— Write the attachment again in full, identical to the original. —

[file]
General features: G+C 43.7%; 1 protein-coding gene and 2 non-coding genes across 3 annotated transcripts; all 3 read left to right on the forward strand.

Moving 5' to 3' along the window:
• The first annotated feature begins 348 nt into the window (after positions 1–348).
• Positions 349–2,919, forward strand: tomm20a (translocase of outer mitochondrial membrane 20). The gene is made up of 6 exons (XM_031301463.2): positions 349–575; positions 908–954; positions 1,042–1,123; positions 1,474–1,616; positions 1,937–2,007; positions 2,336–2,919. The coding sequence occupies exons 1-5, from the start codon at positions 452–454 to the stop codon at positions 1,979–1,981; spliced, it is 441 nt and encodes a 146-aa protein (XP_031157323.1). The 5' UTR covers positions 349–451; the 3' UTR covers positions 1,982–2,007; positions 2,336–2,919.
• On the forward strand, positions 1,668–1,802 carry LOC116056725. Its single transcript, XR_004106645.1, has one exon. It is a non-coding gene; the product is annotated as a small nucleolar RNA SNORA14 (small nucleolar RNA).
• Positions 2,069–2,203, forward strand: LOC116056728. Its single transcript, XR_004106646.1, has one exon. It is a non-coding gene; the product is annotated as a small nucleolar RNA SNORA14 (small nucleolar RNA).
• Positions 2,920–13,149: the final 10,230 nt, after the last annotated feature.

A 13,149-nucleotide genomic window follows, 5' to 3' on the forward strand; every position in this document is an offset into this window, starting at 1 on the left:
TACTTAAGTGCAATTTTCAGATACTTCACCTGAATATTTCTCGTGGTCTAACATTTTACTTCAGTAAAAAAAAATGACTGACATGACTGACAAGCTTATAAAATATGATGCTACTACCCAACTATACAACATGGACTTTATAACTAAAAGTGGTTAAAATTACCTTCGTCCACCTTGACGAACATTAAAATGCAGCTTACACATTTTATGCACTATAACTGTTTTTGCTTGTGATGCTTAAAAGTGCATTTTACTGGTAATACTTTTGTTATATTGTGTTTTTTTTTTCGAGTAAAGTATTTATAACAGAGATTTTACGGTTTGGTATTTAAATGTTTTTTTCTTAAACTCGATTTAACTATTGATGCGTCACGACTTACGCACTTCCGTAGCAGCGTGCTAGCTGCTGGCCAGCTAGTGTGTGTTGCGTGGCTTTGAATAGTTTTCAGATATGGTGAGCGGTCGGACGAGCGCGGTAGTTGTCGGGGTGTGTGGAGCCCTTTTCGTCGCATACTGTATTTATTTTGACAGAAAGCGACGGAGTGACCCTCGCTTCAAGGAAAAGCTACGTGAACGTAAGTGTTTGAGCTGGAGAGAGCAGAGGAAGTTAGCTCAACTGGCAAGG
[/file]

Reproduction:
General features: G+C 43.7%; 1 protein-coding gene and 2 non-coding genes across 3 annotated transcripts; all 3 read left to right on the forward strand.

Moving 5' to 3' along the window:
• The first annotated feature begins 348 nt into the window (after positions 1–348).
• Positions 349–2,919, forward strand: tomm20a (translocase of outer mitochondrial membrane 20). The gene is made up of 6 exons (XM_031301463.2): positions 349–575; positions 908–954; positions 1,042–1,123; positions 1,474–1,616; positions 1,937–2,007; positions 2,336–2,919. The coding sequence occupies exons 1-5, from the start codon at positions 452–454 to the stop codon at positions 1,979–1,981; spliced, it is 441 nt and encodes a 146-aa protein (XP_031157323.1). The 5' UTR covers positions 349–451; the 3' UTR covers positions 1,982–2,007; positions 2,336–2,919.
• On the forward strand, positions 1,668–1,802 carry LOC116056725. Its single transcript, XR_004106645.1, has one exon. It is a non-coding gene; the product is annotated as a small nucleolar RNA SNORA14 (small nucleolar RNA).
• Positions 2,069–2,203, forward strand: LOC116056728. Its single transcript, XR_004106646.1, has one exon. It is a non-coding gene; the product is annotated as a small nucleolar RNA SNORA14 (small nucleolar RNA).
• Positions 2,920–13,149: the final 10,230 nt, after the last annotated feature.

A 13,149-nucleotide genomic window follows, 5' to 3' on the forward strand; every position in this document is an offset into this window, starting at 1 on the left:
TACTTAAGTGCAATTTTCAGATACTTCACCTGAATATTTCTCGTGGTCTAACATTTTACTTCAGTAAAAAAAAATGACTGACATGACTGACAAGCTTATAAAATATGATGCTACTACCCAACTATACAACATGGACTTTATAACTAAAAGTGGTTAAAATTACCTTCGTCCACCTTGACGAACATTAAAATGCAGCTTACACATTTTATGCACTATAACTGTTTTTGCTTGTGATGCTTAAAAGTGCATTTTACTGGTAATACTTTTGTTATATTGTGTTTTTTTTTTCGAGTAAAGTATTTATAACAGAGATTTTACGGTTTGGTATTTAAATGTTTTTTTCTTAAACTCGATTTAACTATTGATGCGTCACGACTTACGCACTTCCGTAGCAGCGTGCTAGCTGCTGGCCAGCTAGTGTGTGTTGCGTGGCTTTGAATAGTTTTCAGATATGGTGAGCGGTCGGACGAGCGCGGTAGTTGTCGGGGTGTGTGGAGCCCTTTTCGTCGCATACTGTATTTATTTTGACAGAAAGCGACGGAGTGACCCTCGCTTCAAGGAAAAGCTACGTGAACGTAAGTGTTTGAGCTGGAGAGAGCAGAGGAAGTTAGCTCAACTGGCAAGG